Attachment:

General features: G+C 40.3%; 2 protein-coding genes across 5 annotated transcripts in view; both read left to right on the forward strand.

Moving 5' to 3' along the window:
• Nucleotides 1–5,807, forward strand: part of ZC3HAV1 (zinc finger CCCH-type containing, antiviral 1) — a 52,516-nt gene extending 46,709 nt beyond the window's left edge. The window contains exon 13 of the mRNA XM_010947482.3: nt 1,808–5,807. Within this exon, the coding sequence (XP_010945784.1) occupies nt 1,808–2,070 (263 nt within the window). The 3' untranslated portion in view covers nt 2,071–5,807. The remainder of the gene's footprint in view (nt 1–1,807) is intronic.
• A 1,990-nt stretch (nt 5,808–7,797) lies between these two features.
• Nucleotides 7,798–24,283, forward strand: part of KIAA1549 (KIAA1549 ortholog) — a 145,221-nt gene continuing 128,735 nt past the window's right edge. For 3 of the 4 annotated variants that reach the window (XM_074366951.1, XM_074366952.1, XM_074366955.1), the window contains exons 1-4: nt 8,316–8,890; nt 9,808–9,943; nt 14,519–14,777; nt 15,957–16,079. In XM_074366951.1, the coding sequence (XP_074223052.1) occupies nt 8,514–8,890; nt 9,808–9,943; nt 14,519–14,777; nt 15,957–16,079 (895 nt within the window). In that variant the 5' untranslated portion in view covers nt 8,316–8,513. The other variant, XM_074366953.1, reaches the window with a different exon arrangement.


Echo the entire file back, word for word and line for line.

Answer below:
General features: G+C 40.3%; 2 protein-coding genes across 5 annotated transcripts in view; both read left to right on the forward strand.

Moving 5' to 3' along the window:
• Nucleotides 1–5,807, forward strand: part of ZC3HAV1 (zinc finger CCCH-type containing, antiviral 1) — a 52,516-nt gene extending 46,709 nt beyond the window's left edge. The window contains exon 13 of the mRNA XM_010947482.3: nt 1,808–5,807. Within this exon, the coding sequence (XP_010945784.1) occupies nt 1,808–2,070 (263 nt within the window). The 3' untranslated portion in view covers nt 2,071–5,807. The remainder of the gene's footprint in view (nt 1–1,807) is intronic.
• A 1,990-nt stretch (nt 5,808–7,797) lies between these two features.
• Nucleotides 7,798–24,283, forward strand: part of KIAA1549 (KIAA1549 ortholog) — a 145,221-nt gene continuing 128,735 nt past the window's right edge. For 3 of the 4 annotated variants that reach the window (XM_074366951.1, XM_074366952.1, XM_074366955.1), the window contains exons 1-4: nt 8,316–8,890; nt 9,808–9,943; nt 14,519–14,777; nt 15,957–16,079. In XM_074366951.1, the coding sequence (XP_074223052.1) occupies nt 8,514–8,890; nt 9,808–9,943; nt 14,519–14,777; nt 15,957–16,079 (895 nt within the window). In that variant the 5' untranslated portion in view covers nt 8,316–8,513. The other variant, XM_074366953.1, reaches the window with a different exon arrangement.